Movies on flash memory cards

movies A couple days ago I came across this article at CNET News.com about a company called PortoMedia and their plan to make movies available on flash memory cards. I’ve touched on the subject before, but for a different reason that PortoMedia seems to be interested (I was interested in the small form factor). They see flash memory cards as an alternative to Internet delivery:

PortoMedia is setting up kiosks that will let consumers download movies to a flash memory key or portable hard drive.

The kiosks will be packed with hard drives that can hold 350 to 5,000 titles. Users then plug in a memory device from the company, enter a PIN code, and buy or rent a movie. When consumers get home, they simply slide the memory device into a dock connected to a TV.

Evidently they have come up with a proprietary USB interface that can load a high-definition movie onto the memory card in less than 45 seconds. There are some big advantages to this model:

  • Reduced cost as packaging and shipping associated with DVDs is no longer required
  • More selection – you aren’t limited by shelf space with a kiosk like Blockbuster is
  • It can happen sooner than Internet delivery (because most of us still have fairly crappy connections)

Sadly, but not unexpectedly, the company plans to use DRM from Microsoft to protect the movies.

PortoMedia did a trial run last year, and plans to go live with the service in four U.S. cities sometime in Q2 2008.

Read: CNET News.com

Stop the madness – abolish DRM!

Post ImageHas DRM (digital rights management) ever accomplished anything positive? I find it really hard to believe that DRM has increased sales of music, movies, or any other protected content. In fact, I’d bet it has had the exact opposite effect. Just mentioning the acronym brings nothing but negative thoughts to mind.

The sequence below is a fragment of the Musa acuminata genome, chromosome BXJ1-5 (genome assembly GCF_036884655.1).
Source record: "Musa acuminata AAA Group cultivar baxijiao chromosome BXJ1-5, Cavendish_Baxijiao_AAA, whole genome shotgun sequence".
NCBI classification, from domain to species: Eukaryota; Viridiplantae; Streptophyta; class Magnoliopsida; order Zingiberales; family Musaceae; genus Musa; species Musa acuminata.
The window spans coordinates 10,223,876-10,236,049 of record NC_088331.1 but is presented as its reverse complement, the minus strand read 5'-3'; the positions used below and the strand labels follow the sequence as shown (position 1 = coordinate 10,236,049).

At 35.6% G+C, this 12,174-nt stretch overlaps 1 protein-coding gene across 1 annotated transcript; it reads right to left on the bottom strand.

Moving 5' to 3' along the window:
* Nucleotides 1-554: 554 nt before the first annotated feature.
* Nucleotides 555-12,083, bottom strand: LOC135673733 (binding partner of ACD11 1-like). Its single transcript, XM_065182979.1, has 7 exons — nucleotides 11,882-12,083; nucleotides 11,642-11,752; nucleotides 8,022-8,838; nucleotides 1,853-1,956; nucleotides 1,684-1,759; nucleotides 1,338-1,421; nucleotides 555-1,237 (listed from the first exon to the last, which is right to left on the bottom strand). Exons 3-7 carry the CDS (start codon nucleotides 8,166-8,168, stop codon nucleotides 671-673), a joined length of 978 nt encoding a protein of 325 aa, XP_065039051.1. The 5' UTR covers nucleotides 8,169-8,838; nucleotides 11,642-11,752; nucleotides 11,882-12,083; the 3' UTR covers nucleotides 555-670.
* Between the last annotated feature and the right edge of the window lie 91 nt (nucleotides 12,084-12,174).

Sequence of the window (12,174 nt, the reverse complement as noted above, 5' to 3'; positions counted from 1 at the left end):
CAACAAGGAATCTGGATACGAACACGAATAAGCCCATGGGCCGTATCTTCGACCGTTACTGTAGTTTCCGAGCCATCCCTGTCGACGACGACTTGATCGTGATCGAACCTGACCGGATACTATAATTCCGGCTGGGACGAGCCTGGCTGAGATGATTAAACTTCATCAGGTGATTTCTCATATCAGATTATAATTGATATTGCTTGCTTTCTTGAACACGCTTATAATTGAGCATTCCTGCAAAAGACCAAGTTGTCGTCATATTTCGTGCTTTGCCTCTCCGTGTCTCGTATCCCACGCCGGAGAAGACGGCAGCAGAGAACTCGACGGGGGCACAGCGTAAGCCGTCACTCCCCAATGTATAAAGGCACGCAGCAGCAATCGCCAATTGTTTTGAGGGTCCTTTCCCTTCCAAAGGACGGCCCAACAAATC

I think it’s only a matter of time until DRM is gone. Steve Jobs doesn’t want DRM. EMI is willing to forget about DRM. And yesterday, thousands of online citizens proclaimed in a unified voice that they do not want DRM either. The writing is on the wall. The only question now is when DRM will disappear.

I can’t say it any better than Cory Doctorow:

AACS took years to develop, and it has been broken in weeks. The developers spent billions, the hackers spent pennies.

Instead of spending billions on technologies that attack paying customers, the studios should be confronting that reality and figuring out how to make a living in a world where copying will get easier and easier. They’re like blacksmiths meeting to figure out how to protect the horseshoe racket by sabotaging railroads.

The railroad is coming. The tracks have been laid right through the studio gates. It’s time to get out of the horseshoe business.

In the past, movie studios and record labels had to worry about content and distribution, but no longer. It’s clear now that distribution doesn’t need a helping hand. The sooner the studios and labels figure that out and stop wasting money on it, the better it’ll be for all of us.

Read: BoingBoing